Eylem Sönmez, a 42-year-old real estate agent and Director of the Vancouver Turkish Film Festival, wants to draw attention to another significant point: Hagia Sophia is one of the most visited places in Istanbul, attracting more than 3.7 million visitors a year.
“Turning Hagia Sophia into a mosque doesn’t only threaten secularism and peace in Turkey,” she says. “It also means facing losses [of] as much as $72 million in annual ticket sales. I believe our administration should focus on moving forward and improving the economy in the country.”
Ince adds that the situation and its adverse effects on the economy contribute to the country’s isolation in the world. He says, “Let’s imagine Greece or Germany converting Turkish mosques into churches. What do you think the reaction of Turks would be?”
Every person I’ve talked to agrees that Turkey is in a state of economic collapse, and there is no hope of overcoming it in the near future. The act of converting Hagia Sophia into a mosque marks a cultural, scientific, political, economic, democratic, and ethical deterioration of the Republic of Turkey, according to many Turkish Canadians.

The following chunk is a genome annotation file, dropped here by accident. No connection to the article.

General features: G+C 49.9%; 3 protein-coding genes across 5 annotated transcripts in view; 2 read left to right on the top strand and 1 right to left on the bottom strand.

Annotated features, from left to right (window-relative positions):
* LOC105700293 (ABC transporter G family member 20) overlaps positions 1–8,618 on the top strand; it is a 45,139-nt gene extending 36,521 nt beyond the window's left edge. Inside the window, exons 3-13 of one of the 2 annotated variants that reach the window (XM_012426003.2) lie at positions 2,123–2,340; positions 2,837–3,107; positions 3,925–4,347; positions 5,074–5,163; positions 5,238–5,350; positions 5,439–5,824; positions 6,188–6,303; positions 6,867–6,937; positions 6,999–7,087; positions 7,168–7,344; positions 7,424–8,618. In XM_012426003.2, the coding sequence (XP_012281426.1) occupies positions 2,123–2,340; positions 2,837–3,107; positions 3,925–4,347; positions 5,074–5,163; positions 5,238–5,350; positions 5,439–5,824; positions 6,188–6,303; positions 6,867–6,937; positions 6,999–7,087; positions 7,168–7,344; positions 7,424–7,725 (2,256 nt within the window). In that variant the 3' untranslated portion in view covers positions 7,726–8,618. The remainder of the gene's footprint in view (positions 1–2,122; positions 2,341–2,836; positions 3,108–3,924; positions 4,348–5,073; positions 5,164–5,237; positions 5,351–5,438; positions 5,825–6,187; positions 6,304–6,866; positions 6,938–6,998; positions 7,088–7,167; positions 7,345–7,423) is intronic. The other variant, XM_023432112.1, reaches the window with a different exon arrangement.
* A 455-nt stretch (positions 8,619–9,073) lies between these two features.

The Canadian Council of Churches is also saddened by the development. “For over a millennium it [Hagia Sophia] has been a place of worship for both Christians and Muslims,” and “has served as a site of encounter, dialogue, and peaceful coexistence of peoples and cultures,” the council wrote in a statement. “We fear that … the Turkish government is undermining fragile relations between Christians and Muslims both within and beyond Turkey.”
Statistic: The Turkish diaspora in Canada is a community of over 65,000 people. In 2017, emigration from Turkey totaled 253,640 people, increasing by 42 per cent from the previous year, according to the Turkish Institute of Statistics. In 2019, the number rose to 330,289.
Photo Credit: Anadolu Agency